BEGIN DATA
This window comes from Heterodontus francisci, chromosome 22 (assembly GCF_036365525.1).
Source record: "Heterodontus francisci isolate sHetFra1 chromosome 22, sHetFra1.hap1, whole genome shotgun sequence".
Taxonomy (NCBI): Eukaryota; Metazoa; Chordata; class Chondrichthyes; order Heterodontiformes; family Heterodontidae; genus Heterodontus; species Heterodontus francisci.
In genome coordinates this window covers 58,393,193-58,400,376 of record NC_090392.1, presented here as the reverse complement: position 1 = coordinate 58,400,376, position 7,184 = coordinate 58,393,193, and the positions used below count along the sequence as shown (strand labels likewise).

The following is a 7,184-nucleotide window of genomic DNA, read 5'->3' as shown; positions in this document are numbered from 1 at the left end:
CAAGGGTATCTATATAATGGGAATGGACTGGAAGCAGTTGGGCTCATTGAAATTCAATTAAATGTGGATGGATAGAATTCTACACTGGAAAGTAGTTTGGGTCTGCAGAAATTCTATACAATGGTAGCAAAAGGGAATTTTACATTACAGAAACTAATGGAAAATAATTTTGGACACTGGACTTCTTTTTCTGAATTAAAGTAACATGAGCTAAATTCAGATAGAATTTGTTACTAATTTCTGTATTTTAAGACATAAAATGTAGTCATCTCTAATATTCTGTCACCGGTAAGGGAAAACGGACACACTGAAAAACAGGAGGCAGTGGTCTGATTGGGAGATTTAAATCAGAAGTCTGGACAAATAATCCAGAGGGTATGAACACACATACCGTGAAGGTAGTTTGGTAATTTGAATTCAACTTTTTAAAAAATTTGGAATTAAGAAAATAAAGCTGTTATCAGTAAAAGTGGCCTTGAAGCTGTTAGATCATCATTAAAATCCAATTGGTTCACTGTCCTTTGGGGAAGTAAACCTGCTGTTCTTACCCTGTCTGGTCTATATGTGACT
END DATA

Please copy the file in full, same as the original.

This window comes from Heterodontus francisci, chromosome 22 (assembly GCF_036365525.1).
Source record: "Heterodontus francisci isolate sHetFra1 chromosome 22, sHetFra1.hap1, whole genome shotgun sequence".
Taxonomy (NCBI): Eukaryota; Metazoa; Chordata; class Chondrichthyes; order Heterodontiformes; family Heterodontidae; genus Heterodontus; species Heterodontus francisci.
In genome coordinates this window covers 58,393,193-58,400,376 of record NC_090392.1, presented here as the reverse complement: position 1 = coordinate 58,400,376, position 7,184 = coordinate 58,393,193, and the positions used below count along the sequence as shown (strand labels likewise).

The following is a 7,184-nucleotide window of genomic DNA, read 5'->3' as shown; positions in this document are numbered from 1 at the left end:
CAAGGGTATCTATATAATGGGAATGGACTGGAAGCAGTTGGGCTCATTGAAATTCAATTAAATGTGGATGGATAGAATTCTACACTGGAAAGTAGTTTGGGTCTGCAGAAATTCTATACAATGGTAGCAAAAGGGAATTTTACATTACAGAAACTAATGGAAAATAATTTTGGACACTGGACTTCTTTTTCTGAATTAAAGTAACATGAGCTAAATTCAGATAGAATTTGTTACTAATTTCTGTATTTTAAGACATAAAATGTAGTCATCTCTAATATTCTGTCACCGGTAAGGGAAAACGGACACACTGAAAAACAGGAGGCAGTGGTCTGATTGGGAGATTTAAATCAGAAGTCTGGACAAATAATCCAGAGGGTATGAACACACATACCGTGAAGGTAGTTTGGTAATTTGAATTCAACTTTTTAAAAAATTTGGAATTAAGAAAATAAAGCTGTTATCAGTAAAAGTGGCCTTGAAGCTGTTAGATCATCATTAAAATCCAATTGGTTCACTGTCCTTTGGGGAAGTAAACCTGCTGTTCTTACCCTGTCTGGTCTATATGTGACT